The recipe also calls for the doughnuts to be cooked in hot grease. The hot grease, of course, is lard. Although Grandma sometimes used shortening, she and mom agreed that lard made the best doughnuts and pie crusts.

Plus, the doughnuts’ texture is slightly different from the texture of the cake doughnuts we find in bakeries today. Made from grandma’s recipe, doughnuts are a little denser. They may be a little tougher, too, like the tough old woodsmen and plainsmen who carved farms out of the wilderness and the soldiers and sailors who were on the seas and the battlefields during this country’s wars. Nothing, though, tastes better to me than a mid-morning doughnut when I’m out in the woods waiting for a deer to come by. And nothing tastes better when, back in the house, I sit down in a warm kitchen at a table covered with a red-checked tablecloth to eat a hot doughnut fresh from the kettle.

Here is my grandma’s doughnut recipe:

Fried Cakes

2 c. sugar
2 eggs } mix good
1 t. nutmeg
¼ t. ginger
1 t. vanilla
2 T. melted lard

Dissolve 1 t. soda in 2 c. buttermilk or sour milk.
2 t. baking powder sifted with 7 or 8 c. flour.

Hot grease – 7 or 8

If the recipe seems a little cryptic, it probably didn’t to those of my grandmother’s generation. I suppose people then, used to making things at home, understood how to do things the recipe maker didn’t bother explaining – things such as mixing ingredients together. The creator of this recipe assumes people will know how to do tasks that may be foreign to members of today’s generation. This might help:
Don’t obsess over mixing sequences. I just try to get everything mixed together well.

The lard business?

Cooks who can’t find lard or don’t want to mix it in the doughnut dough can substitute their favorite brand of shortening.

When I was a kid, an old-fashioned slaughterhouse stood on the outskirts of town. Mom would go there to buy her freshly-rendered lard. The slaughterhouse closed years ago, so that source of cooking grease is gone. I recently checked with two slaughterhouses that remain in the area, and neither business renders lard. I can’t find anything now like the substance I remember. Nowadays, the product labeled lard has been hydrogenated to extend shelf life. If a person knows of a source for real, old-fashioned lard, he should get some to use at least once.

There is no need to use sour milk or buttermilk to make doughnuts. My dad used to tell me that it’s never necessary to use sour milk in recipes. He said it was often called for just because using it for baking beat throwing it out. I have wondered if the acid in the milk was responsible for some helpful chemical reaction. I’ve looked for information supporting that, though, and can’t find anything. And when I use sweet milk, it works just as well as sour milk does. If a person wants to, though, he can always sour milk with a little vinegar.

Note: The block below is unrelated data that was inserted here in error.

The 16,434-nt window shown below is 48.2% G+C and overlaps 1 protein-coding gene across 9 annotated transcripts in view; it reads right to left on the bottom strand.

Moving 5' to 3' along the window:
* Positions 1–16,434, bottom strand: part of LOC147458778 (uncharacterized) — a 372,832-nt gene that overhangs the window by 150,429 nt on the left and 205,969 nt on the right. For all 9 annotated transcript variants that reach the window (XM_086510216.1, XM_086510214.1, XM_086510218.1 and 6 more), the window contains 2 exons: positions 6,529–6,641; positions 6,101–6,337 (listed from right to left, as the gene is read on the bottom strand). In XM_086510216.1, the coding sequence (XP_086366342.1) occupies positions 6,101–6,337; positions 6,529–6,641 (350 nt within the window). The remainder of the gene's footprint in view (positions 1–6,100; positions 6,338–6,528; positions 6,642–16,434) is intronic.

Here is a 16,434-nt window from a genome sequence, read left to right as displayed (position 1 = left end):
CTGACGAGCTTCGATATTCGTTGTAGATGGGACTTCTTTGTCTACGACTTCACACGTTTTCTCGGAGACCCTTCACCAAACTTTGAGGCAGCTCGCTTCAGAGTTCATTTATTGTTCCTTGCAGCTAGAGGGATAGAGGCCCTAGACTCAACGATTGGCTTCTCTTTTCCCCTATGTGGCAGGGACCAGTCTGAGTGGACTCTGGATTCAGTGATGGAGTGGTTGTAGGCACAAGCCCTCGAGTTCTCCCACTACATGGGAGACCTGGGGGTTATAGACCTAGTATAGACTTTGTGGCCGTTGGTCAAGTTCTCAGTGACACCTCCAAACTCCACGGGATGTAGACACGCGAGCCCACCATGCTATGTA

Once the doughnut dough is all mixed up, dump it out on a floured pastry sheet. My grandma would dump hers right out on our old “oilcloth”–covered dining room table. Then sift a liberal amount of flour on top of the dough to keep it from sticking to the rolling pin. When I made up the batch of doughnuts pictured here, I didn’t have enough flour left to sprinkle on top of the dough. Before rolling it out, I went to town and got more flour. The step is that important.

Roll out the dough until it is about the thickness of a doughnut cutter. Then cut out the doughnuts. If you don’t have a doughnut cutter, buy one. I just found one online that sells for $1.99. Cook the doughnut holes or knead them back in with the rest of the dough.

The doughnuts are deep-fried just as a person would fry shrimp. When the grease is hot, carefully put in a few doughnuts. Cook them until they look done. It’s not complicated. They should be turned once during the cooking operation. I think Grandma always turned hers with a fork, but I prefer using tongs.

The “7 or 8” at the end of the recipe is an electric stove setting, not a cooking time. Because I’m certain Grandma’s fried cake recipe was around before the advent of electric stoves, I’m equally certain the “7 or 8” was an edit added to the original recipe.

After the doughnuts are cooked, put them on a paper towel to cool. The towel will absorb any traces of hot oil on the doughnuts. Then, if you want to, while the doughnuts are still warm, roll some of them in granulated sugar. Roll some doughnut holes in cinnamon sugar. If you must, roll some doughnuts in powdered sugar. I don’t advise it, though.

Make a batch of doughnuts after the weather cools in the fall and have one with a glass of cider. Don’t make them too early, though, or they’ll be gone by the beginning of the firearms deer season. A person really needs a few to take to the woods on opening day.